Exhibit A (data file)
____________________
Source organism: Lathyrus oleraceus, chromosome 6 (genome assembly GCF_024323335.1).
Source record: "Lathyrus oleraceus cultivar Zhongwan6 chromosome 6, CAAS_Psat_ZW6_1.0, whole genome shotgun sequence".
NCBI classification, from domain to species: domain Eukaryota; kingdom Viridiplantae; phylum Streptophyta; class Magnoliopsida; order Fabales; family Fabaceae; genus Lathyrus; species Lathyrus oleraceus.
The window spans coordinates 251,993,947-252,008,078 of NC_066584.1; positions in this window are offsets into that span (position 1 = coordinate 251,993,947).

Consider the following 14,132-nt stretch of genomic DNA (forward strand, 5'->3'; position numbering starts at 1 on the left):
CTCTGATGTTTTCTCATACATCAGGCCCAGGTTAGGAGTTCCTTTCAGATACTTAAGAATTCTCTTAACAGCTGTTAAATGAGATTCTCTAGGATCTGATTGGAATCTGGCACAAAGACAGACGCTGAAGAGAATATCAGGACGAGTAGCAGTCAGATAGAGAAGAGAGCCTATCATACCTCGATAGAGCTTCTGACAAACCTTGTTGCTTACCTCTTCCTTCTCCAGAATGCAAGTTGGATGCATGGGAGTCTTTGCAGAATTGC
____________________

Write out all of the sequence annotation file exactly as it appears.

Source organism: Lathyrus oleraceus, chromosome 6 (genome assembly GCF_024323335.1).
Source record: "Lathyrus oleraceus cultivar Zhongwan6 chromosome 6, CAAS_Psat_ZW6_1.0, whole genome shotgun sequence".
NCBI classification, from domain to species: domain Eukaryota; kingdom Viridiplantae; phylum Streptophyta; class Magnoliopsida; order Fabales; family Fabaceae; genus Lathyrus; species Lathyrus oleraceus.
The window spans coordinates 251,993,947-252,008,078 of NC_066584.1; positions in this window are offsets into that span (position 1 = coordinate 251,993,947).

Consider the following 14,132-nt stretch of genomic DNA (forward strand, 5'->3'; position numbering starts at 1 on the left):
CTCTGATGTTTTCTCATACATCAGGCCCAGGTTAGGAGTTCCTTTCAGATACTTAAGAATTCTCTTAACAGCTGTTAAATGAGATTCTCTAGGATCTGATTGGAATCTGGCACAAAGACAGACGCTGAAGAGAATATCAGGACGAGTAGCAGTCAGATAGAGAAGAGAGCCTATCATACCTCGATAGAGCTTCTGACAAACCTTGTTGCTTACCTCTTCCTTCTCCAGAATGCAAGTTGGATGCATGGGAGTCTTTGCAGAATTGC